Child development refers to the biological and psychological and emotional changes that occur in human beings between birth and the end of adolescence, as the individual progresses from dependency to increasing autonomy. Because these developmental changes may be strongly influenced by genetic factors and events during prenatal life, genetics and prenatal development are usually included as part of the study of child development. Related terms include developmental psychology, referring to development throughout the lifespan, and pediatrics, the branch of medicine relating to the care of children. Developmental change may occur as a result of genetically-controlled processes known as maturation, or as a result of environmental factors and learning, but most commonly involves an interaction between the two. It may also occur as a result of human nature and our ability to learn from our environment. Human beings have a keen sense to adapt to their surroundings and this is what child development encompasses.
There are various definitions of periods in a child's development, since each period is a continuum with individual differences regarding start and ending.

 

Some age-related development periods and examples of defined intervals are: newborn (ages 0–1 month); infant (ages 1 month – 1 year); toddler (ages 1–3 years); preschooler (ages 4–6years); school-aged child (ages 6–13 years); adolescent (ages 13–20).[1] However, organizations like Zero to Three and the World Association for Infant Mental Health use the term infant as a broad category, including children from birth to age 3.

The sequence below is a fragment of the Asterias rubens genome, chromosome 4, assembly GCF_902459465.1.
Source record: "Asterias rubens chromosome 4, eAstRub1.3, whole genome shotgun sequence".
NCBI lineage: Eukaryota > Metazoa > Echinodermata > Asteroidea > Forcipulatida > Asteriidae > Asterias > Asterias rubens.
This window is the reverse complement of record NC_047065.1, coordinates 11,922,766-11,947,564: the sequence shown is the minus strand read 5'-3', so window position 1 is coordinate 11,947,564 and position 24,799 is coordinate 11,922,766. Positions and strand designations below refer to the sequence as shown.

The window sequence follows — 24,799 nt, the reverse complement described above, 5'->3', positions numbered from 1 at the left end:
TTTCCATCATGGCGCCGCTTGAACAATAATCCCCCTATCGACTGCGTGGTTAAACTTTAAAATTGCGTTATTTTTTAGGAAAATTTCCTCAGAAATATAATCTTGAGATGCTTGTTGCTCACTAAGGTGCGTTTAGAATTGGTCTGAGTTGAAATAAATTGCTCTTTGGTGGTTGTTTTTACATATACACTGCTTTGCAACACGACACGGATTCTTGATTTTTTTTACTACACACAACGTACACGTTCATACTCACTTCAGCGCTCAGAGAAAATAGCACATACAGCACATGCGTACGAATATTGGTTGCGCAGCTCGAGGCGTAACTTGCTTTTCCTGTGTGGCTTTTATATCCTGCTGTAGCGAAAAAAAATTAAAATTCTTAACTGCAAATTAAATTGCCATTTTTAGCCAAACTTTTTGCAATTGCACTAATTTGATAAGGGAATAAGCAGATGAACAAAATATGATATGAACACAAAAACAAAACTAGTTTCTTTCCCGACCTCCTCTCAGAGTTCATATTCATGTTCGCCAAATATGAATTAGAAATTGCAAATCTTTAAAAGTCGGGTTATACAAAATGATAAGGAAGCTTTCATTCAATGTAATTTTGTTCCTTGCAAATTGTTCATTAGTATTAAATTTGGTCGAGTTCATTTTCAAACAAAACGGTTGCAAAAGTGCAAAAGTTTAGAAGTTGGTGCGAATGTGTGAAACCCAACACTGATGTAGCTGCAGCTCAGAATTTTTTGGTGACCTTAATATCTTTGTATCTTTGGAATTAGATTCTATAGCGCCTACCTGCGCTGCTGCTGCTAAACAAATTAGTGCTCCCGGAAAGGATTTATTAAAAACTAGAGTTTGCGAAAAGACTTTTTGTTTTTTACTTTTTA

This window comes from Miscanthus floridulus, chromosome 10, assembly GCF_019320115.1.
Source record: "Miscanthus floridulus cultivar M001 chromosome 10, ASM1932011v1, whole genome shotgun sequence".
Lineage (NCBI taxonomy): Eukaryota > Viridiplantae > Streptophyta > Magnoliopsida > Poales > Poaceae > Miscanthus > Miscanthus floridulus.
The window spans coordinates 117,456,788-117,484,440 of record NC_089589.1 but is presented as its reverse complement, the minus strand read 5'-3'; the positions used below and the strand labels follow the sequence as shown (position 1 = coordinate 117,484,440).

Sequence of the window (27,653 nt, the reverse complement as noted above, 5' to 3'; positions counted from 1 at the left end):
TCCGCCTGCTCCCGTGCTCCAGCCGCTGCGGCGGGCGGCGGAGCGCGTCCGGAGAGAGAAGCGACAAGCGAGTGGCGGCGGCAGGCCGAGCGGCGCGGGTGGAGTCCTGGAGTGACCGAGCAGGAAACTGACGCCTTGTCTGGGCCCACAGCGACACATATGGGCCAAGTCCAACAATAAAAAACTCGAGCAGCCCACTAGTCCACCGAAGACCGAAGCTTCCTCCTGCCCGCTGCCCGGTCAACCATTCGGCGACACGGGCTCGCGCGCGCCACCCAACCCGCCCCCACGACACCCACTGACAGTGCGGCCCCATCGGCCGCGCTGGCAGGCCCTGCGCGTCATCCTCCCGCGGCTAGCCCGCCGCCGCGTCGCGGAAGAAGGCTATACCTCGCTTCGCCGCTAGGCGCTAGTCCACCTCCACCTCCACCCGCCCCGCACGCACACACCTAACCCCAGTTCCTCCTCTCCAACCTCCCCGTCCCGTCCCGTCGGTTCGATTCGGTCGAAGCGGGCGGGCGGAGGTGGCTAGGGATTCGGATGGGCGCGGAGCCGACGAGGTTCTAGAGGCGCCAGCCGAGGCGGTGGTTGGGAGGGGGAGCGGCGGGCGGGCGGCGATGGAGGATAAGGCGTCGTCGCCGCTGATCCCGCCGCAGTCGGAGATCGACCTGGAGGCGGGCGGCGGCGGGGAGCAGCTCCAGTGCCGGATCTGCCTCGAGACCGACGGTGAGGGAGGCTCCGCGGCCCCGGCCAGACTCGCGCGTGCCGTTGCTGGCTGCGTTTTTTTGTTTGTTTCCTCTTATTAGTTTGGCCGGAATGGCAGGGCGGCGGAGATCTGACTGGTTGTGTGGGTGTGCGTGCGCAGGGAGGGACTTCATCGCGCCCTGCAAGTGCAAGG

The optimal development of children is considered vital to society and so it is important to understand the social, cognitive, emotional, and educational development of children. Increased research and interest in this field has resulted in new theories and strategies, with specific regard to practice that promotes development within the school system. In addition there are also some theories that seek to describe a sequence of states that compose child development.
Vygotsky was a theorist who worked during the first decades of the former Soviet Union. He posited that children learn through hands-on experience, as Piaget suggested. However, unlike Piaget, he claimed that timely and sensitive intervention by adults when a child is on the edge of learning a new task (called the zone of proximal development) could help children learn new tasks. This technique is called "scaffolding," because it builds upon knowledge children already have with new knowledge that adults can help the child learn.[4] An example of this might be when a parent "helps" an infant clap or roll her hands to the pat-a-cake rhyme, until she can clap and roll her hands herself.[5][6]
Vygotsky was strongly focused on the role of culture in determining the child's pattern of development.[4] He argued that "Every function in the child's cultural development appears twice: first, on the social level, and later, on the individual level; first, between people (interpsychological) and then inside the child (intrapsychological). This applies equally to voluntary attention, to logical memory, and to the formation of concepts. All the higher functions originate as actual relationships between individuals."